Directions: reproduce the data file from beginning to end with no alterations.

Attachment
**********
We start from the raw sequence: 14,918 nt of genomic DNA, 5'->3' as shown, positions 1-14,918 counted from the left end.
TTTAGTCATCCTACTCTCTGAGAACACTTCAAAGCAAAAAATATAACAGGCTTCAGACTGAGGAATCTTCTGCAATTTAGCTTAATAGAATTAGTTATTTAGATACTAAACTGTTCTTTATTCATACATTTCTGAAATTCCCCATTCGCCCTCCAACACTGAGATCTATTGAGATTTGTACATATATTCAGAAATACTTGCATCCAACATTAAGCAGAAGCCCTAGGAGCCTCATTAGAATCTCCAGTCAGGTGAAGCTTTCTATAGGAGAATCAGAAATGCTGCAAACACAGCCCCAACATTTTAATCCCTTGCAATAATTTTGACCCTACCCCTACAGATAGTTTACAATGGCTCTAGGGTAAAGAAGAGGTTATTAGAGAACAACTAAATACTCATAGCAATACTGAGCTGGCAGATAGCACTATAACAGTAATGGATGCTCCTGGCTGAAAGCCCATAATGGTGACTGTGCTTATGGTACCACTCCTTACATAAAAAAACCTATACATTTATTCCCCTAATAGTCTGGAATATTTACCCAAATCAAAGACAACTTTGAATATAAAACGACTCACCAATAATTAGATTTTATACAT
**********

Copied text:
We start from the raw sequence: 14,918 nt of genomic DNA, 5'->3' as shown, positions 1-14,918 counted from the left end.
TTTAGTCATCCTACTCTCTGAGAACACTTCAAAGCAAAAAATATAACAGGCTTCAGACTGAGGAATCTTCTGCAATTTAGCTTAATAGAATTAGTTATTTAGATACTAAACTGTTCTTTATTCATACATTTCTGAAATTCCCCATTCGCCCTCCAACACTGAGATCTATTGAGATTTGTACATATATTCAGAAATACTTGCATCCAACATTAAGCAGAAGCCCTAGGAGCCTCATTAGAATCTCCAGTCAGGTGAAGCTTTCTATAGGAGAATCAGAAATGCTGCAAACACAGCCCCAACATTTTAATCCCTTGCAATAATTTTGACCCTACCCCTACAGATAGTTTACAATGGCTCTAGGGTAAAGAAGAGGTTATTAGAGAACAACTAAATACTCATAGCAATACTGAGCTGGCAGATAGCACTATAACAGTAATGGATGCTCCTGGCTGAAAGCCCATAATGGTGACTGTGCTTATGGTACCACTCCTTACATAAAAAAACCTATACATTTATTCCCCTAATAGTCTGGAATATTTACCCAAATCAAAGACAACTTTGAATATAAAACGACTCACCAATAATTAGATTTTATACAT